Conservation group lands $1M to protect biodiverse forest

January 2, 2022 GMT

TRAFALGAR, Ind. (AP) — A conservation group has landed a $1 million gift aimed at protecting and improving a central Indiana nature preserve that’s part of one of the state’s most biodiverse forested areas.

The donation from Leonard and Kathryn Betley and their family to the Central Indiana Land Trust is earmarked to protect and support reforesting portions of the newly renamed Betley Woods at Glacier’s End, a 300-acre (121.4-hectare) nature preserve.

The money will also establish an endowment for protecting the Hills of Gold Conservation Area, which encompasses the nature preserve. That conservation area is home to rare plant and animal species, including a state-endangered plant called timid sedge, and the federally endangered Indiana and Northern long-eared bats, the Daily Journal reported.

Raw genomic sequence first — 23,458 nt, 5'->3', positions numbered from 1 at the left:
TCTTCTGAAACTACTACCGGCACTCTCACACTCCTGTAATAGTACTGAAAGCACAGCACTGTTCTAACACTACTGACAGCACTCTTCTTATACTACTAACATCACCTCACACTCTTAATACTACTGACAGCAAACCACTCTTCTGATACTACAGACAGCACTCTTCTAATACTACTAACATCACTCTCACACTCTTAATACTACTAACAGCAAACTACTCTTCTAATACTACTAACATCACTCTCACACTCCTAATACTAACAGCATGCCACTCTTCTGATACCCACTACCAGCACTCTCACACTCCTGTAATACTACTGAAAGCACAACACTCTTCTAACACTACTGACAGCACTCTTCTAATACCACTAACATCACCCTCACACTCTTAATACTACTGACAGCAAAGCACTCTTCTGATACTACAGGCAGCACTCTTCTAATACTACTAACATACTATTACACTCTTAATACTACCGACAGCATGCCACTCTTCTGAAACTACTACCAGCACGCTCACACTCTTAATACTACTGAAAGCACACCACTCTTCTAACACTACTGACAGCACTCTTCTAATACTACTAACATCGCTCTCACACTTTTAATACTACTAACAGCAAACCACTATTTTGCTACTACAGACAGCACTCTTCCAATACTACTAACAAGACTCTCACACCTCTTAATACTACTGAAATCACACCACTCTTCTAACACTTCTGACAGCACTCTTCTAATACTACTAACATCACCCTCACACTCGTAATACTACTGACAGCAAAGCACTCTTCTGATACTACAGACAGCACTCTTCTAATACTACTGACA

“When you have diversity of plants, you get a diversity of insects, and it carries on to mammals, reptiles, birds and so on,” said Cliff Chapman, the land trust’s executive director.

Located in Johnson County just north of Brown County, Betley Woods at Glacier’s End sits where a line of glaciers stopped pushing southward at the end of the last ice age. The landscape, which includes steep bluffs, exposed bedrock and shale-bottom streams, provides a rich natural habitat.

A recent state botanical inventory found 484 plant species at the nature preserve, which is located near Trafalgar, about 20 miles (32 kilometers) south of Indianapolis.

Although Betley Woods at Glacier’s End is not currently open to the public, Chapman said the Central Indiana Land Trust is seeking a grant and hopes to soon build a publicly accessible trail there.